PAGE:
Newspaper Page Text
THE TIMES, WASHINGTON. SUNDAY, AUGUST 14, 1S98.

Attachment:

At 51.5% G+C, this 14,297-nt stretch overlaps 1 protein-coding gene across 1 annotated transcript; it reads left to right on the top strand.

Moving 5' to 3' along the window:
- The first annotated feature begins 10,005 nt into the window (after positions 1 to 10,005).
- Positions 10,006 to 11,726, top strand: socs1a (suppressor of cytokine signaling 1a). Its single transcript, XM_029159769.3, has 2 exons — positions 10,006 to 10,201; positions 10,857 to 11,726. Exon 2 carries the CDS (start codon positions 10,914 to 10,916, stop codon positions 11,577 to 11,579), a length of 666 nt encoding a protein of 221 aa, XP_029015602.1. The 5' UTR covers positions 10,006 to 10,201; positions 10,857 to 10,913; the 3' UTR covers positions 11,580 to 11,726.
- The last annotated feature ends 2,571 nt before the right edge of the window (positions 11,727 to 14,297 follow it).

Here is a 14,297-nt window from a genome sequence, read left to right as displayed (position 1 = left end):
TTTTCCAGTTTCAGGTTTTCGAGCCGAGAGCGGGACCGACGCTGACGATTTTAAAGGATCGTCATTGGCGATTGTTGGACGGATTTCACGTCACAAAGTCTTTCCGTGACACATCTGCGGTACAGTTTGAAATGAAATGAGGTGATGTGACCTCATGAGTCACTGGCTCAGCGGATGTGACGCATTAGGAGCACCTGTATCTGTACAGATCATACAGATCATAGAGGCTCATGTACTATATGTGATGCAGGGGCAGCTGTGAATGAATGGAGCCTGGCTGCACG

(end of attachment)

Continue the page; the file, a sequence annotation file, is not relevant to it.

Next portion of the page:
17 Vr 5 t- i PW 4 AUGUST SHIRT MISTS Are Hand-Made and as Luxuri . ous as French Lingerie. 'WIS PINAFORE BLOUSE It-SImres Fnvor "With Hie Sew Sen orlta Jncki-t Ilcivltcliin;r Devices In Jewelry Prepared for tlie An tuinti Trade Hleli Key King; for Clintelulucx Artistic Hitlr Orna ment. New Tork, Aug. 13. Every r.ow and then the shirt waist executes a. masterly ma neuver, and thereby takes a fresh grip on that elusive force known as feminine pop ularity. Here we have in "the dog days an uaex pected novelty in wash blouses sprung' on us, and a tremendous fillip given the Au gust trade. If you wish to be in the very innermost heart of -things you must wear a white' shirt made of muslin, silky nain sook, equally silk batiste, cambric that is as crisp and bright as satin or cross barred muslin that is almost as fine as Swiss, -while it is vastly softer. Now the while blouse that acts the part of band master, captain or leader to all other of its -genus is band made. Howsoever neat- J ly your machine-made shirt may be, it strikes no envy or admiration to the heart of the girl who sks "behind you at an open-air musical or polo match; it may have its merits, "but It is an abomination in this age trained to artistic effect. Really the shirts of the moment might, in tfceir ornamentation, be twin sisters to uhe most luxurious lingerie and the love liest een were conspicuous for -the elabo rate and beautiful -stltchery displayed up on feem. They -havo oddly shaped revers and wide sailor collars made alternately of Insertion and strips of embroidered muslin, olse thread-like tucks run in clus ters between bands of lace. Lace edgings are whipped on everywhere and the re vers oftenest run back from a sailor's vast made wholly of transparent insert ing.,,. So much cobwebby loveliness must be worked over something stable, and in nearly all cases a tight-fitting silk slip is "the" foundation. Ttoe slip is sleeveless and. sometimes cut low in the neck. Many wemen only use a fanciful cosset cover of -white lawn under such shirt, waist, and . tihen over the blouse put on a short-tailed, "wide opened duck coat. These daintily made -garments are also in vogue for use with chHfc tailor dresses, their extreme fragility seemingly showing in coquettish contrast with The heavy woolen goods. Black and white, whether one Is in griof or not. is always a tempting combi nation, and about Summer hotels of a morning we see many women wearing liand-wrought shirts of black washing silk, having rather wide revers made of white lace insertion, whipped together and Tun through with narrow black rib bons; Since we have fallen on the discussion of blouses, it "Rill be as well to recom mend, to youngish women, the pinafore shirt, which really broke its shell early In the Spring, but is only now getting the patronage deserved. A pinafore shirt fastens up the back, in true child ish style, is composed of horizontal rows of tucks and inserting and finishes off at the neck with an ear-clipping collar and a stock of lace. Here and there we note that the shirt waisted woman makes modest excur sions into the realm of color, and hardly anything could be prettier than a pink or blue batiste blouse, topped with a large double Byron collar and lace fichu. These two parts are of white lawn, crested with lace, and every seam, in the waist Is put together with beading. Quite as attractive is the shirt cut on the night gown model. It has a round transparent yoke of lace, gathered in to the throat by a colored ribbon and deep lace cuffs to correspond. If anybody wants to know what to wear with such shirts, let her be advised to use her white duck, pique or muslin skirts in combination and rest assured she will be suitably costumed for a Summer wedding reception or a dance. There is no use authorizing any fash ion for the American woman as to wheth er the front of the dres waist is hooked or buttoned flat and Quaker like over the bust. Realizing that charm of dress lies chiefly in drapery and things that hang full and light she gently persists in lier own wise way of advocating a full ness. Latterly her seal of approval, which is practical adaptation, has been given a trifle called, for want of a bet ter name, a senorlta jacket. For even ing dresses they are made In light satin, embroidered thickly with a small floral jmttern worked first on chiffon and then laid on the satin. The jacket itself Is cut off square. Just above the bust, and below are three pleat ed lace frills, the lowest of which only comes to the waist line. Slim women ap pear to great advantage when thus ar rayed, and many are the gingham gowns, foulards and wash muslins made after this fashion. Occasionally, In place of cutting the jacket off square in front, it fits over the bust in the form of two large disks, each as big as a dinner plate, slop ing up and around from the arm hole. In place of the rich and expensive applique embroider' patterns In narrow gathered ribbons are outlined on the Jacket. A black satin senorita jacket, prettily dec orated in jet or steel beading, is one of the wise woman's purchases. She wears it with her evening dresses to give them an air of novelty, or richness just as they may need touching up. One- of the Summer whims of woman kind are pretty chiffon hoods to wear of an evening, when driving in an open car riage to balls or dinners In the country. Crimped chiffon, in any favorite color. can 4e used, and the pattern is that of a Quaker bonnet or a Normandy bonnet. A wire frame, or one of whale bone, Is ' what the chiffon is mounted on and full kilted skis of the downy material are allowed to fall out all around on the shoulders. So ethereal Is this headgear that it places no undue weight on the most artistic chignon, the skirts fall cosily over bare shoulders, and with long chiffon strings the protecting cloud ties under the wearer's chin. Collars remain so absurdly high that the life of the short-necked woman is one "long mortification of the flesh at the altar of fashion, while a sleeve that ends rationally at the wrist is enjoyed only by the senFible house maid. In hot weather this ruling of the mode has something both absurd and cruel about It. but the woman who would haste to the divorce courts if her husband objected to cold coffee does not flinch at swathing her neck In the new 1S20 stock cravat when the mercury Is making dashes at the one hundredth degree. d3y the way, hls resmnrectlon ci a mode (from the other end of ie century nomlses to be one of the autumn fea tures. vU the moment only ?he most modish women are seen wearng them, but anyone -who has her grardfathcr's portrait to model from and a broad, soft piece of Duchess satin can twist a fetock 'to peWoction. iStout, lthick-neck women &ad better satisfy themselves with the more modest styles of throat trimming in -vogue, but slim, columnar throated girls surefly gain something by the ojse of rhese tall ils"ht nuck sah s Every now and then Che goldsmith walkYaSroad. communes awhile with na ture and.oomes tbaclc with a bitch of new schemes for attracting cu to-rers In sumroerofce -tolls tj set wTh a s'teing array of artistic enterprises bofore the home-coming woman In ithe early au tumn, in"n.he iface of which flo-ih. 'pirt ami pockeOboik can fcut capitulate. Lg'ht umbrel-as. for example, are all going to have mix handles. Some of ahem will be swans' hauls trf bluck sited with dia mond eyes. iMore interesting -frMll is an ebony umbrella stick itoppoJ at the han dle end with a pine cono of gold, well powdered with diamonds. A ha'if opened chestnut ibnrr, or a thistle b'-ossom In greca and lilac enamel are beautiful de signs soon to ibe in 'the shop windows. Many women have caught up the habit of carrying their keys about with them, since the artful jeweler has offered them tsuch lovely gold, silver and black .eel key Tings, sot at the point where the key slips on with a cat's eye. There -is also & hook on the ring iby which you can fasten the whole bunch to your belt, arid itQiose -who possess a Fortunatus purse have the steel keys of tfrplr desk, chiffonier drawers, etc., copied in gold or silver to slip on the luxurious rings. It was inevitable that the young un married American woman came sooner or later to the wearing of diamonds In her hair. Prom crowns, diadems and tiaras she Is still debarred, but now she wears a chaplet of jewels in her locks, and a pretty thing It is in spite of our prejudice against debutantes and dia monds. The chaplot Is In the. form of a small, a very -small wreath of olive leaves. The leaves are either of gold, edged with diamonds, or all of diamonds, set closely in silver. A running garland of convolvulus, or a chain of small dai sies in pearls, is another favorite head or nament with young ladles. Matrons as well as maids have all but cast away their shell side combs and for the Summer at least few heavy jeweled head decorations are seen. A tiara even at a Newport dinner party, unless an heir apparent to a throno is present, is voted ostentatious, and the wives of millionaires tuck into their high-piled tresses the finest platinum wires so strung with dia monds and gracefully twisted as to re semble the antennae of a butterfly. Some times the skeleton wings of a butterfiy form the base from which the glittering feelers spring, Jig jewels, rich and Im pressive soTLafrcs, it is remarkable, soem to be no longer set in the Inevitable wreath of diamonds. Such gems as large turquoise, opals, pearls, emeralds and tu bles are surrounded by a delicate band of lusterless " sold. In the case of tur quoise, a band of clear blood red enamel often encircles it. for by this means the jewelers say"1 the tone of tho stone Is deepened and clarified, just as jewelers in tho Turkish bazaars drop their tur quoises in sealing wax plugs on the ends of canes and- thus, by the contrast of color, attract the buyer. A deal of charming jewelry, such as brooches. chaplcts, sleeve links, scarf pins, etc., is being made of gold worked in fanciful forms and borrowing no splen dor frorn 'the aid of jewels. The workers in the precious metal have gone back for suggestions to tho ancient Italian orna ments of gold, and some of the most love ly brooches seen of late are tiny figures of flying Loves. Psyches and Prosperines, done all in the solid metal. Studies Inshlrt waists are offered this week io showhow the warm weather has developed them into the very comforta blest garment going. All these are hand made blouses, enhanced with lace and em broidery ancLtucks. The first figure dis plays a waist of whito nainsook, having revers of valenciennes lace and narrow toands of the goods whipped in alternating j stripes. The sailor's vest Is of nainsook i in bars of tucks and lace. Number two is a pinafore shirt in white, with a high black satin stock as its lead ing feature. Two points of white lawn do duty as a collar over the edge of the tight black satin swatting, and tho cuffs are soft finished, as is the rule with all these shirts. VIien the Spinster In Old. The pitiful stories of gently nurtured women who support themselves while young and strong, and, then, when past work, have to end their days in misera ble poverty or by living on charity, make one wonder what can be done to remedy this unhappy state of things. Speculation naturally follows, says a writer In the Philadelphia Report, as to whether it would not in many cases be possible for them to make more provision for old age themselves. To many young girls starting a happy, helpful career, full of the health and high spirits of youth, old age is such a distant, far-off dream it hardly seems worth troubling themselves about It. If questioned on the subject, they, of course, own they are aware that they cannot sup port themselves by teaching, or wnat ever they have taken up, forever, and perhaps they frankly acknowledge they have not "prospects" of any kind and do not know in the least what will "be come of them," and then they will laugh and turn the subject to some thing of more immediate interest. Besides, most young women, though perhaps they would hardly own it, even to their most inti mate friends, have a comfortable inner conviction that they will some day be le lieved by earning their own living by marrying. They know statistics prove that all women cannot and do not marry, but they do not fear that they themselves vill be left husbandless. Statistics also prove that many marriages do not take place until middle life, so that there is no particular age at which they seem compelled to give up this natural expec tation, and it Is often not -until well on in tyears that they suddenly realize their position. CAXVE AS A BACHELOB MAID. EntcrtninH Charmingly nt Her Lit tle Hotel in Pnrix. Paris, Aug. 1. Calve, the adorable Car men Calvo with the voice of a nightin gale Calve, tho impassioned. actress Calve, the great artist as such wo all know and admire her. But Calve, In another role Calve, directing her house holdCalve, as a bachelor-maid Calve, at home, is a person about which the world at large knows but little. And I admit, It was with all tho Interest which hovers as a halo about tho every-day life of great people, with all the friendly curi osity one woman i. feel about another, I accepted Mme. Calve's invitation to pay her my first visit. Her little hotel occupies a suny corner on Place des Etats-Unls, in the 'heart center of the American quarter the pri vate, American, not the student quarter of Paris. Thus we may know and believe that Mme. Calvo has allied herself to America and Americans by ties of friend ship and love with which the American eagle on tho dollar has nothing to do. Her very windows, broad, low Venetian ones, with a multitude of little cathedral panes, look out onto the statute of Wash ington and Lafayette. And tier In springtime February 22 when Ameri cans come and lay wreaths and garlands at the feet of tho dead heroes, Calve peeping from behind her blinds can see and know that Americans where they havo worshipped once are constant al ways. It was "buttons" who opened the door. It was an English looking butler, too. with "mutton-chops," who showed the guests where to dispose of their wraps. So far, this might have been an Eng lish household or ono of the "four hun dred." It was Calve's regular at homo day Sunday afternoon. "Quelle chaleur," remarked a French man standing near me, apropos of the heat. And then some ono answered back In good old American: "Yes; didn't you know it? Calve has an American fur nace, had it put In last AVlnCer, and keeps It going full blast all the time." I turned round and there stood Clarence "Whitehall, evidently enjoying tho un happy Frenchman's discomfort. This young. American singer, who made his first bow to a Parisian audience last Summer in the Trocadero, and who has not yet sung in America, seems to be making his way among the French, al ready accepted by the artists themselves as one of them, and a coming success. "I might ha'e known it was American heat," growled tho Frenchman, moppt g his brow. "Mme. Calve will havo noth ing now that is not American. Eh volla, ecoutez," he said, suddenly lifting his finger. Everybody listened as ordered; and there came surely tinkling down the broad steps the sound of an American outoharp. And then there came In full flood tho rich melody of a woman's voice, singing some southern lullabye. There could be but one voice like that. Yes, It was her voice. That voice which makes you tremble and burn and sigh by turns. Only here. It seemed Infinitely sweeter, too, more of the woman in it, less of the passionate Impetuosity. The sight which met our eyes was ono not to be forgotten in a lifetime. Calvo sat on a low stool beside the fire, the autoharp in her lap, the firelight full on her face. Perched on two high chairs In front of her were two little girls; their bright eyes large with wonder, their tiny feet dangling unconsciously, their hands folded mutely over their little plaid dresse3. Calve was all in white, only' a bunch of red roses tucked In at her belt. The firelight shone on tho glossy folds of her dark hair and lit up her wondrous eyes, until she looked more, much more, the goddess than I had ever seen her in any stage setting. She was singing for those two little girls. Tho few who had already arrived sat In tho background. The song must have been something re membered from her own sunny infancy in the Midi the south of France. I have never heard It In any opera or anywhere. You could almost see, hanging about her heavy eyelids, the sub-conscious memories of half-forgotten childhood, as she gazefl half at her small listeners and half into the fireplace. The song finished suddenly and amid a patter of applause which came from our hidden vantage ground. Calve came run- PINAFOBE AND SAILOB BLOUSE. ning to meet us. She held the autoharp behind her with one hand as it -'half ashamed of her performance. But the' Frenchman soon relieved her of it a.nd took it over near the light, where he gaye full sway to his curiosity. "Quel dlable de chose d' Amerique." he chuckled with a pleased smile. "You like it," said Calve. "Ah, I am so giaa. j Tno jittie gins came up to say good night, as It was getting .time for all good Children to say their prayers and go to to bed. Calve took each small .face be tween her white hands in turn and kissed the plump, rosy cheeks. What recollec tions for two little women-to-be, by and 1 ibye. What dreams of the beautiful fairy wOio sang to them wonderful music to lull their heavy eyelids into peaceful slumbers this night. People began arriving in groups now and Calve was everywhere. There seem ed but one attraction in ithe rooms, for all. And each one clung to her as long as possiblft, until she laughingly pulled i her hands away and went to welcome ft :... '"' - ' pit) V'Siv-vV-ivv' . " If CALVE AS A somo ono else. It was plain from snatch es of conversation dropped hero and there the guests were artists, musicians and lit terateurs. This man spoke in quite a matter-of-fact way of his two now plays which would be coming out in two of tho Paris theaters soon. To a young artist Mme. Calve talked of tier portrait as Car men which Benjamin-Constant Is now do ing for the ceiling of the Opera Comique. A group in ono corner are at the samo time examining another portrait of hor Carmen which hangs in a gilt frame oi'er a little sofa. The Carmen of the whito teeth It was, with -bold laughing eyes, a bright 'kwchief knotted about the' neck, a lroad-"brimmed gipsy hat on Iho well poised heat, a bunch of ?ed poppjes at tho belt. ' 'J What a picture Calvo looked reclining there among the cushions! Her white dress of Spanish lace trailing on the floor! Only her lips $ere red, redder than tho roses at her belt. Sho was sur- i t- rounded by men and women, all laugh ing at her gestures and mimicries. This little salon looked like It might have been furnished by a syndicate, and the syndicate is the thousands of -friends and admirers which Mme. Calve has all over the world. On-" the walls were sketches by artist friends, in pastels, In black and white, 4and -Jn oils. A balus trade of a bridge across the Seine, a cor ner of Notre Dame, two soldiers ex changing the counter sign, two street ur chins, Calve herself sitting on a sofa laughing, just as she jis now. On the mantels and shelves, are trinkets and precious things from ill ages and all climes, little statuesn bjonze, queer Tur kish lamps, odd enameled "bonbon boxes, miniatures, a treasure house, a. doll's house It was where everything was kept because it is beloved for the giver, and with it all an imperious touch here and there which 'made ''it seem the abiding plactj of some cherjeji infanta rather, than a feal wpmah' home. In the music roonvcbey.ond stood a mas sive grand -piano, the snnsr: substantial looking thlngto beeeeti. In there were 5lt I! - BACHELOB MAID. also white bookshelves lined with books in whito and gold bindings. Music was littered about everywhere, the sheets scattered on the piano and on the floor, as If their mistress had suddenly been interrupted while searching for some thing, and left them so. In one corner also was another American production, an Edifcon phonograph. Here Calve may amuse herself by listening to the repro duction of her own beautiful voice, or render criticism where she sees a flaw. The dining-room doors were drawn back, revealing a long, low room In dark walnut, and red panels. In the center of a long table on which was spread a white cloth strewn with daisies stood a smok ing tea urn, circled with old-fashioned chfna cups. It was Mme. Calve herself who brought me a cup of tea, in both her hands. That Is a Calveism. She does her hospitalities with both hands, because she has a warm heart bubbling over with good will for everybody. She gives you both her hands when you enter and It was with both hands she held out for me the cup of fragrant tea, making believe she was afraid of dropping It. Mme. Calve smiled when I asked her If she planned to joint the victims of tho Wagner craze and begin to study German roles. "Oh, perhaps I may; I cannot tell. But It will not be this year. I am not sure," she said, showing all her even teeth, "that my mouth is made for Ger man opera." She declared, in apparently good faith, that tihe is fond of her new role In Sapho. But there are other stories current than the one Calve -tells. She does not deny herself It is one of the hardest roles she siirgs. The role of Sapho Is about the only one ba ithe opera, and besides the orchestra plays orCy accompanim2nt music throusfhou't the piece almost. This makes the strain-something gigantic up on Sapho. Mme. Calvo lies in bed all the day (before she sings it. preparing for the ordeal-ome one says she cries all day and she lies in bed all the next day after to rest. She thas ibeen b'i!rFri t o-s,. .. once and go down to Beaulieu "on the Mediterranean for res. But out of personal friendjihjn for lfflwinv( a because she Is too loyal rto fcreak her con tract with the Opera Comique. Calve will sing Sapho on to the bitter end. But Calve in Sapho. Calve in long trail ing rcbes Cif sombre velvet! I am afra'd the American public will oidt take klndly to thecn and will demand again Calve 'n hoyden to51dts of short skirts and peasant rags. Always amiable. Calve was just start ing up tne stairs with me to search for her latest photograph, in that same long black velvet robe which she wears in the first act of "Sapho," when, some one called I heard the name of Jean de Rszke Calve excused herself and left me to mount to tho sacred precincts, her boudoir, with an American girl, a friend of hers and her constant companion in Paris. The first thing I saw when I entered the private quarters of this bachelor-diva's abode was the bed. It Is the biggest thing in the room, at least once and a half as big as any I had ever seen before. And It was all white and soft and downy like a baby's bed at tnat, all lace and ruffles and frills. A real Spanish lace counterpane over white satin covered up everything except the brass posts. A high canopy all silk-lined and from which depended more Spanish lace, reached al most to the ceiling. And what wonder, a woman who has to lie in her bed whole days at a time to garner up her strength for the tremen dous strain of grand opera nights, who receives her Intimates, propped up among 3ier cushions, has need of a commodious and lujrurlous couch. It is a case of when p. bedvJs not a bed, ibut a whole boudoir in Itself. On a.littfe carved table de nuit, close to the 'head, stood a student lamp with a pretty rose shade. OBeslde it on the table was the score at an opera, a book of verse and a prayer book. Here was also a bottle of smelling salts and a little jewel casket for finger rings. Just over this table, haneinsr ncalnst ifho wnll o fine etching of-Rachel in her famoustteath scene, suspended from "beneath it was a crucifix and a rosary. An artistic rosewood dresser of an tique build stood over in one corner, its broad beveled glass half concealed by a fichu of Spanish lace, and spread out on the top was all sorts of toilet articles In ivory and old silver, too numerous to mention or describe. There were brushes and combs, hand-mirrors, scent-bottles, manicure outfits, shoe horns, pin trays and what not. Easy chairs with Russian fur toet strewn nfliniit woro -nlno! tmT(- jfngly In cozy, corners and. upholstered noons. . ,. -'"The bathroom door stood ajar. I could see a generous bathtub in porcelain and brass, with a white Polar bear rug spread alongside, on tho mosaic floor. Across one end of the bathroom stood a long, low dressing talblo draped in white dot ted muslin. And on the top was a verita ble dtibaucho of eau da rose, cologne, sachet powders, flesh brushes and bottles whose contents could only be conject ured. All things in flno which go to make up the requirements of a woman of refined -taste were there. But they in dicated even more, the care and work which this woman whom we see always so radiantly beautiful, so fresh, so rong and so 'buoyant, must oestow upor her self daily to preserve and guard her phys ical strength and Tier voice at the same time. "You know Mme.Calve has built a home for little orphan girls down on her farm In the south of France," remarked the young American, "where she spends her Summers, This is her castle," said the young lady, showing me a photograph of an ancient building of the eleventh cen tury. It Is called "Cabriers," and It Is here up among tho mountains in the south of France where tho great singer spends hor months of recreation. Tho castle has been all remodeled In side. In one part of the building tho two floors havo been removed, making a high music room with a vaulted roof reaching to the celling. Tills is near Mme. Calve's childhood home. Her father and mother live on an estate near here. Her father has been a railroad contractor. Under his direction some of the best railroads of Franco have been built and also in Spain. It was in this way much of Calve's childhood was spent in Spain. She speaks Spanish as her own tongue. The home for little orphan girls is on one -corner of Mme. Calve's wild moun tain farm. This she sustains herself wholly. It has room at present for about sixty, but it has only just been opened this Spring, and Mme. Calve has many plans for Its future. This Is the only placo at which she sings during her months of rest. But every Sunday morn ing Mme. Calve goes as regularly as if she were being paid $1,500 a performance and sings for her little friends. Mme. Calve came out to say au revoir. Sho sent her greeting to America and said, "Only until November." PHIL MAY. Punch's Famous Artist I)IstiiiHe American and English Illustrations. London, July 7. The airy and epigram matic author of "The Gentle Art of Mak ing Enemies" has written that "Black and V hlte In Enlmd Means Phil May," and the artisric world has fully indorsed Mr. Whistler's opinion, which was given before the young artist had taken his present position among the greatest comic artists of tho age. ranking him self with Crulkshank, Leech, Keene, Ten nlel and Du Maurler. Born at Leeds thirty-two years Mr. May began life as office boy taa. lawyer, with, however, scant satisfaction to his employer, for the lad passed most of his time decorating the margins of the dull legal documents which it was his duty to transcribe with witty sketches and caricatures of the clients. Sir Frank Lockwood, the celebrated advocate, him self no mean ar 1st, was one of the first to discover young May's talent. During tho Leeds assizes, he glanced over the lad's shoulder and at once perceived that he was a genius. A little time ago. in speaking of tho death of Sir Frank, Mr. May told me that the kindly manner In which his early patron had praised thee drawings had illumined his heart with the first rays of ambitious hope. Having abandoned his legal aspirations young May became attached to a thea trical company at the stipend of twelve shillings and six pence, in return for which he designed posters and made him self generally useful. But tiring of this mode of life, and feeling .hat there great er posslbllltes within his reach, at the age of seventeen he set forth to seek his fortunes in London and was often with out money to buy bed or breakfast. In ISil Mr. May married and in 1SS3 went to Australia to take a place on the staff of the Sydney Bulletin. He re turned from the antipodes about seven years ago, and residing for two years in Paris, where, by the way, he lived next door but one to Sara Bernhardt, he final ly settled down In London, and from that time his career has been one of uninter rupted success. "yhen Phil May first came from Aus tralia, where his work had been some what buried, and began to break into the English papers, every Illustrator who saw his sketches perceived at once that a new force had appeared in the field. His style was unique and his ideas original. He had reduced the art of line drawing to tho mathematical problem of using as few strokes of the pen as possible. So apparent was this that the untrained ob server was inclined to characterize his work as "unfinished." whereas1 it has ab solute finish, in that it represents the highest development of any art telling something without superfluity. This is the art of the story teller; it should be equally that of the artist, and Mr. May possesses it in the highest pos sible degree. His ability to catch a type and put it on paper Is little short of mar velous. Whether he depicts a cavalry man, long-legged and overcoated; a cos termonger In buttons, with a beery leer on his face; a gin-sodden woman of the East End, or the wrinkled and aged "chil dren of Whitechapel, he places the com plete picture before the eyes of his aud ience with the minimum of strokes. In fact, ho suggests as much as he draws. For example, the Dally Graphic once re produced a sketch of tho wharf of Yar mouth during the morning fish sale, and this, a half-page affair, was so full of life, types, and even of -values that It was practically a photograph in ink strokes. As to originality of Ideas, apart from the stylo he started, there has been no better example than his series of "On the Brain," showing the fads and foibles of prominent men coming out through the tops of their heads, after the "lids" of tho skulls had been lifted off. That series, too, gave an inkling of his mar velous ability to catch a likeness. After doing occasional sketches for Punch for about three years, he was taken on the staff of the paper, at an unusually large salary, and his sketches for this famous publication now consti tute almost his exclusive journalistic work. Recently. I had ithree hours' talk with Mr. May, followed Toy a pleasant lunch with "him and his charming wife, at his ihouse, "Rowsley," in Holland Park road. Of this road, wh'ch Is tiott 1ne artitt'c center of London, Lord L'ighton said to me bwenty-five years ago: "Come and see mo at Holland Park road. Val Princep and I have ""made ! Xor ourselves." A lane, which 1s etiH standing, was then the only apyrcacth ito It, cnrl when L Tl Leighton and Van Prlncep 'built there, their houses were practically the on'y ones of wh'ch Jt (boosted, so that they looked upon it as their own. Surrounded Tiv green meadows arid pleasant orch ards, both mansion? backed uion the famous park and residence of Lord Hol land, a place still garlanded with all the 'airest flowers of poetry, -romance, Hter aiure, and art, for, with few exceptions. very great man of that period, so rich !n talent, had met at Holland house in the "salon" of Us ambitious, if not al ways amiable (mistress. Lady Holland. When Lord Le'ghton built his be uti- ful studio house, so often d-scrlbed, st'i Tts oriental splendor; its m-rWe floors tad fountains, its Moorish lattice work and priceless collection of pictures and bric-a-brao, -Holland park stlH consisted of many broad acres, Jonig since bul't over, and ifchere were (persons then living who remembered the time when bloodhound wero lot loose in the park every night to guard It. a gun being fired to jrH warn tag thai the leashes baa been sMpped Next to the Piinceps dwelling stands 'Rowsley, a two-storied, red brick house, now famous as the home of Phil May. There Is In all London no more deceiv ing residence than this. From the out side it beguiles one Into the belief thatrit is very spacious, whereas save for "tho noblo studio and a dining room of fair proportions, there are but three or four living rooms. In the square entrance hall, oozy with, Oriental rugs and curtains, hang sketches by Dudley Hardy, Phil May, E. H. Ab bey, an American, citizen, and with a family of snowy kittens nestled cozily on the rug before a bright dre. But the stu dio was the bourne of my pilgrimage, and thither I followed a smart maid ser--vant. up a narrow staircase, guarded at the top by a -full suit of Japanese ar mor, after which I found -myself In the quaintest and most beautiful of "work shops." The well-vaulted roof is crossed by heavy toeams of dark oak. and a gallery destined for an organ runs across one end of tho room. Numerous posters by the great French artist. Cherit, of whom Mr. May is a warm admirer; an abundance of Indian tapestry, several fine skins. In ono corner a carved wood screen of rarg? workmanship, all placed with artistic eft feet and perfect taste, render the studio a picture in itself, and one which lingers X pleasantly In the memory. The artist's wife, also born in Leeds, six months later than her husband, is a gracious and exceedingly pretty woman of medium height, dainty figure, regular features, a delicately clear complexion, a sensitive, perfectly formed -mouth, and that rare charm, a sweat smile; the idol of her husband, and, as ho himself de clares, his "right hand." A clear-headed business woman, to her he intrusts the entire management of hl3 affairs. "It t do anything behind her back." laughed her husbafia", "it always turns out badly, so you see I have come to consult ner la ail things." I had a fixed purpose in making my call. I wanted Mr. May's opinion, on. va rious subjects pertaining to his rat, as well as some sketches drawn by himself, to Illustrate the article. But I had a big contract on hand, so far as the sketches were concerned. "Sketches for an interview by Phil May himself!" exclaimed a mutual friend to whom I mentioned my desire. "Do you know what you are asking? Are you aware that the merest touch of Phil May's pencil Is worth at least 10 In the market?" But I made the plunge after a little skirmishing, and out came my audacious request. To say that Phil May smlfed Is merely to say that Phil May was there, for he smiles all the time, but his face assumed an intensely comical expression. "Do you know," he said. " that I can get almost any sum I choose to ask for my work, and especially for illustrations for American papers? I am obliged to decline their tempting offers every day. -This principally because of my agree ment with Punch, as I am bound by con tract not to do illustrations for any Jour nal except the Graphic without Mr. Punch's permission. At the same time I am free to produce my own Annual. I also Illustrate books, and when I obtain permission I do a certain amount of mag azine work. At present I am engaged on sketches for a souvenir of The. Little Minister" at the Haymarket Theater. However. I do not mind doing you a rep resentation of my own classie head." Ho thereupon took up pen and paper, arid ' whilst he talked drew the picture which accompanies this article. It is a sketch" not in any sens a caricature, despite the alight exaggeration of feature, but a por trait full of expression and character. - When we talked about comic art par ticularly. Mr. May said: "I want to know just what you call comic art. I presume you mean that which is identified with John Leech Keene and Du Maurler in England, and wlth Frost in America. I call that comic art pure and simple. Frost is more purely comical than we are, I think, and he and Zimmerman are the best purely comic artists In the world. I do not consider myself purely comie: I have another side. "I should say," he continued, "that the humor In American sketches is more ex aggerated than ours. At any rate, they make me laugh more. I think, however, that American comic artists are elaborate ' in their execution too elaborate, perhaps, for my taste, but it Is really difficult to l compare the two countries in that re spect, both being Just about as good as they can be. I am dead against color In ' cotnic art. and do net like it. because it tends to elaboration. A comic sketch ought not to be elaborated any more than. . a joke. That Is the reason I so much pre fer black and white for all my huniorous work." On the subject of English and Ameri can cartoons, Mr. May is reticent. Ac-' cording to his Idea, 'it Is not an easy mat ter to make a comparison, but he said: . "I am certain that no one ever has beaten Tennlel as a cartoonist, and I do not believe anyone ever will. The bst American cartoonist I ever knew was Livingstone Hopkins, now a resident of - Australia, and on the staff of my old pa per, the Sydney Bulletin. "As to the apparent technical knowl-.- edge of their subject possessed by the ar tists of the two countries, I think It is almost equal." Mr. May does not hesitate to condemn' the picture which has little or no appli cation to the reading matter, and upholds the ogue of the sketch which, by It3 action, tells all the story without mar ginal explanation. In a word, the Joke in the drawing Is his ideal. We discussed at .length the idea which is somewhat prevalent in ports at the United States that caricaturing a public man should be made by iaw a misdemean or, punishable by fine or imprisonment, as Is UbeL "I should resent any interference with the liberty of the people in that respect." he said. "Such a measure has never bean talked of in England. It is not libel nor slander to make a comic picture of a public man. Exaggerating "his physical peculiarities is not the same as putting the story of his foibles or sins into print. The former is never done with the object of attacking the man; it is his principles which are under fire " Mr. "May had never heard of the meas ure recently brought before the New York . legislature relating to caricatures, and was astonished that such a law had ever been contemplated. He stands firmly for the liberty of the press, and trusts to the -t -artistic sense of proportion to prevent anything like picture llbeL The accompanying portrait speaks part ly of the personality of the man. He is . spare and pale, with dark hair-cut vary close and combed straight across his fore head. Neither tall nor short, he is well built, the limbs are trim and sinewy, the ' hands and feet small and finely formed," the head well pplsed, and the expression of the strongly marked features frank and open. A bright smile lights up the interesting and boyish face as he looks his listener full In the face whilst he con verses. Generous and kindly, unassuming In manner, unspoilt by his rapid success"-'-and constant adulation, it is not difficult to understand why Phil May is a univer sal favorlte. As I said farewell and watched the art ist mount his beautiful little horse. Punch, I though of the dreary law office, the . theatrical engagement at 12 and ff pence' a week, tho adventure of the cart and I -said to myself: "Who shall dare say that genius will, , not come to the front, and that, too, im the old country, by its own Inherent -force?" Sir Thomas. fFrom the New Yo-k Conracrcial .drertler.) Sir TliTia Upton tV latest challenger for" the America's enp, goes in f.w philanthropy on a largs scale. Ten daya aco 1 went to Marllmrough House and cave to the PMnces3 of Wales a check fnr S5O0.0C0. which trill he med to- establish ? cheap restaurants in London, where a posd mcalit. mar be had for from 4 to 1G cents. The fund j , will be called the Alexandra Trust. . , , ,' The E-veeptlon. (Krcm the Indianap 1U Journal.) She I don't believe tSicre was a. bat in church tods) lLat 1 didn't fee. II(! Except the one that was passed fer ta coll tt-cri. A